Scientists have long suggested that getting enough sleep at night is vital to staying healthy. Few studies, however, highlight the necessity of sufficient sleep during the first months of life. New research from investigators at Brigham and Women’s Hospital, Massachusetts General Hospital and collaborators suggests that newborns who sleep longer and wake up less throughout the night are less likely to be overweight in infancy. Their results are published in Sleep.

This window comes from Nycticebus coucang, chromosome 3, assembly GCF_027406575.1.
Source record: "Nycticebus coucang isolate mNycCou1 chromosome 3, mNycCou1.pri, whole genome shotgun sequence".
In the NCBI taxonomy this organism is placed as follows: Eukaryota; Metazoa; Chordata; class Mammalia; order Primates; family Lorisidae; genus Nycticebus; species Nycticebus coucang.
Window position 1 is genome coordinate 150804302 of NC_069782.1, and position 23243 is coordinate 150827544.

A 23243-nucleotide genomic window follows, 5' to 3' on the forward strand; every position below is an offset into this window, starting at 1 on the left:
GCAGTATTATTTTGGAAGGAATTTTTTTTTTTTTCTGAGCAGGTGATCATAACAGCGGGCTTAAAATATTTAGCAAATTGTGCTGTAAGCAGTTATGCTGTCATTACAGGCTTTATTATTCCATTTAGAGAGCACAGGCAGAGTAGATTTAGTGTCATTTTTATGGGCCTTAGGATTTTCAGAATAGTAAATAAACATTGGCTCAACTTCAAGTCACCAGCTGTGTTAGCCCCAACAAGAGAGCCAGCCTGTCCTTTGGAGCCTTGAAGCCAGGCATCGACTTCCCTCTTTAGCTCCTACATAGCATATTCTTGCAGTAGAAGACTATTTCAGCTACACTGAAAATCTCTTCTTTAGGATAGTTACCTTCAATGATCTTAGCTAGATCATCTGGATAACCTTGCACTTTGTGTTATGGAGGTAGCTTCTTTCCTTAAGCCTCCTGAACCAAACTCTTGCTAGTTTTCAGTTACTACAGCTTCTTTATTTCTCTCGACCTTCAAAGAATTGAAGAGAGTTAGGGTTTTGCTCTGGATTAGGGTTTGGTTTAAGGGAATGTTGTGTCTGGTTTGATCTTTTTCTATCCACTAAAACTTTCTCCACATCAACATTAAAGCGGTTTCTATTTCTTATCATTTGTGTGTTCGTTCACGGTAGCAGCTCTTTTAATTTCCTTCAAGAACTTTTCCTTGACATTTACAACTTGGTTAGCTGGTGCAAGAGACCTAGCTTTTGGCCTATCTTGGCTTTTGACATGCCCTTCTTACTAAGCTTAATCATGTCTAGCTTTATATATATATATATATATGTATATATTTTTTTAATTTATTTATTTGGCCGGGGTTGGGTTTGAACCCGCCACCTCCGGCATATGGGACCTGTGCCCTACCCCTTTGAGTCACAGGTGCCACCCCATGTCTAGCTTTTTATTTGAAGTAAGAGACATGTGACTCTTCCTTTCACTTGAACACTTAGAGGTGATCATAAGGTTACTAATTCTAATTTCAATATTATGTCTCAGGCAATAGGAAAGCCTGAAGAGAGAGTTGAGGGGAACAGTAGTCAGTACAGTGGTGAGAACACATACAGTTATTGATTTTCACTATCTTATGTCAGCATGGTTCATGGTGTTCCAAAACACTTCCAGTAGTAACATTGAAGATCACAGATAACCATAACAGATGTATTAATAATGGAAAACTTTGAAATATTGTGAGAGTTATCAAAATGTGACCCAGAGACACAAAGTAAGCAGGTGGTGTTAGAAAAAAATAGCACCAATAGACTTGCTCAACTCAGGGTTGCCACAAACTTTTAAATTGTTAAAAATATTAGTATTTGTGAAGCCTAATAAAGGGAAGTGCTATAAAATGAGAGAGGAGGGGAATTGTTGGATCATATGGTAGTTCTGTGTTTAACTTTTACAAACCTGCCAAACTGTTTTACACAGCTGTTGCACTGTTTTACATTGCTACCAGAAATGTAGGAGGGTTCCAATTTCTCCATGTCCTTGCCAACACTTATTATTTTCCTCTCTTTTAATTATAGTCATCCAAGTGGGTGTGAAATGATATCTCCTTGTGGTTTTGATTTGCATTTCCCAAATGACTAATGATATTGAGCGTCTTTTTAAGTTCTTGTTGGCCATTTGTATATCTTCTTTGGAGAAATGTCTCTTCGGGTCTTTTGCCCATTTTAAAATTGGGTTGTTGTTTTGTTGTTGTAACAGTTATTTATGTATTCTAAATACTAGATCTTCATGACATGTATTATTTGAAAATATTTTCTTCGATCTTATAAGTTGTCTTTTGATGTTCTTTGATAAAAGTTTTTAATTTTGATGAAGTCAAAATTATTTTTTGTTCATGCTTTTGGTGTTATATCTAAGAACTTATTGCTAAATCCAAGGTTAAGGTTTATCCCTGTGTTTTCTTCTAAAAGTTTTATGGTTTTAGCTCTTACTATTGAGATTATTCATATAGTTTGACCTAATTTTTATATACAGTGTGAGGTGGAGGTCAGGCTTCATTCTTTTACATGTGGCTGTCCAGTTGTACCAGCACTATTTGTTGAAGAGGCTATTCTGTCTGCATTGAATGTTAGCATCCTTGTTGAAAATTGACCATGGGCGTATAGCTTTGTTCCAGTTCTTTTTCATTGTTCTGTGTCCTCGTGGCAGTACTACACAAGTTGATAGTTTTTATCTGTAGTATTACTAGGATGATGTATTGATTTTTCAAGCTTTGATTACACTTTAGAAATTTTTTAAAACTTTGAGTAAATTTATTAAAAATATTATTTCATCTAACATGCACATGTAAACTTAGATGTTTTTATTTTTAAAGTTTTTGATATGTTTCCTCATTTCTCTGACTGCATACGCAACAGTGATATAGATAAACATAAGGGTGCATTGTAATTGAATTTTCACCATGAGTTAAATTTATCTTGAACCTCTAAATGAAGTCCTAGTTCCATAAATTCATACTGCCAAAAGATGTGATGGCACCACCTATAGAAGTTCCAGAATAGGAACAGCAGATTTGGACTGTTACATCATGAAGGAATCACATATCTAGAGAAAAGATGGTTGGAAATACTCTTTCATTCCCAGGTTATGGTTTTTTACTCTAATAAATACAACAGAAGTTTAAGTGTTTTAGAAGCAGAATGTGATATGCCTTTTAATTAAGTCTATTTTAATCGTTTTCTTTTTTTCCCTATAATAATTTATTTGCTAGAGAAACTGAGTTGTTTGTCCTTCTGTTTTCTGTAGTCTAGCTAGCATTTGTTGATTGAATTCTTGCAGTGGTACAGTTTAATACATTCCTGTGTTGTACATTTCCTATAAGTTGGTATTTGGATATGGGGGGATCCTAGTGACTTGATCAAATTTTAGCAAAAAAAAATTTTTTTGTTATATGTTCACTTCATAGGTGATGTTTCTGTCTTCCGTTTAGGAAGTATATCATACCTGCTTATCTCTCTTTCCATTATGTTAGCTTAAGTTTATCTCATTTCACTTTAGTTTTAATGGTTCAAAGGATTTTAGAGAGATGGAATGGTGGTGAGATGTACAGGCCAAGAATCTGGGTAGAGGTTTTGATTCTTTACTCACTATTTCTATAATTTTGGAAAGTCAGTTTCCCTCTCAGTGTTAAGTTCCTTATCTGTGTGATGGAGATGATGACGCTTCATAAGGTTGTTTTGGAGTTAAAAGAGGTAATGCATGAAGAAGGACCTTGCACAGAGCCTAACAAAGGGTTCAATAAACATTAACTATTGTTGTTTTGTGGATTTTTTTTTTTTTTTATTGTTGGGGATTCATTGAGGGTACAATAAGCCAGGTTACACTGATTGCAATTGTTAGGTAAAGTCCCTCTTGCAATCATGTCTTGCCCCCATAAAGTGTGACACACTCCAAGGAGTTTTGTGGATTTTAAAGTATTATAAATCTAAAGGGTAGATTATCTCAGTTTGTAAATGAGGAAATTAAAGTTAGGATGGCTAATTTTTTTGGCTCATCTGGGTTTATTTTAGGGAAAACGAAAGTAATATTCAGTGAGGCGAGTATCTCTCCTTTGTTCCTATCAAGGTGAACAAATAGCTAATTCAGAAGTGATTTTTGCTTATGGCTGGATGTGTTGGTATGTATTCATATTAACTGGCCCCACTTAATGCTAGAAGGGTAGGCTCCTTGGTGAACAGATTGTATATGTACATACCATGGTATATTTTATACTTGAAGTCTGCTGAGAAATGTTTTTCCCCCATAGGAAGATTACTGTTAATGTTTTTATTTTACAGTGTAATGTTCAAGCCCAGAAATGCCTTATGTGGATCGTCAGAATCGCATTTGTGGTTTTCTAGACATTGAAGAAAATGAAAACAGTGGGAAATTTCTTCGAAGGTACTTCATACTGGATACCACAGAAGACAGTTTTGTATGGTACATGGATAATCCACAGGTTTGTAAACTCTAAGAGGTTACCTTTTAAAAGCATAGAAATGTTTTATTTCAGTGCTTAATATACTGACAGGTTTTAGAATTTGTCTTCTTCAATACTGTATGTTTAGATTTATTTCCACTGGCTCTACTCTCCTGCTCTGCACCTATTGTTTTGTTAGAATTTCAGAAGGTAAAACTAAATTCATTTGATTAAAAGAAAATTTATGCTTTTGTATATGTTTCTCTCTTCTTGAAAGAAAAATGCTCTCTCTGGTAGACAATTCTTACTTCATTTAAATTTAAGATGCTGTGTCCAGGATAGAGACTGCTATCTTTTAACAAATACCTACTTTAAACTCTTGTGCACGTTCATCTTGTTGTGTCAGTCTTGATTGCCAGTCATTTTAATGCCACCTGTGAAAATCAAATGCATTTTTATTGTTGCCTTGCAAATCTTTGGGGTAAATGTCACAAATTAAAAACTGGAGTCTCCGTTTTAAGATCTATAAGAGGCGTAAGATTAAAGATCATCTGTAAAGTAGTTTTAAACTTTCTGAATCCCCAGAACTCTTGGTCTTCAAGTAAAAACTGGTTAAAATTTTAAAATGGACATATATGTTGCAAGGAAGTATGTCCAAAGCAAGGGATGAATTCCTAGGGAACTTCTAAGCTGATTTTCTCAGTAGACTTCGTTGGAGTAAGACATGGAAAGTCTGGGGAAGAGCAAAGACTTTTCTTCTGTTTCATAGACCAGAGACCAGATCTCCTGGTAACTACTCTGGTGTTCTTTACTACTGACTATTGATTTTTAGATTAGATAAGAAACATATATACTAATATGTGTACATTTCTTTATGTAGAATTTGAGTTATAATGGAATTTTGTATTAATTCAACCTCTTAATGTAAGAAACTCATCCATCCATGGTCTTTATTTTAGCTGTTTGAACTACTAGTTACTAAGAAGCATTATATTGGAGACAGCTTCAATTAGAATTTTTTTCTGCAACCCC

“While an association between insufficient sleep and weight gain is well-established in adults and older children, this link has not been previously recognized in infants,” said study co-author Susan Redline, MD, MPH, senior physician in the Division of Sleep and Circadian Disorders at the Brigham. “In this study, we found that not only shorter nighttime sleep, but more sleep awakenings, were associated with a higher likelihood of infants becoming overweight in the first six months of life.”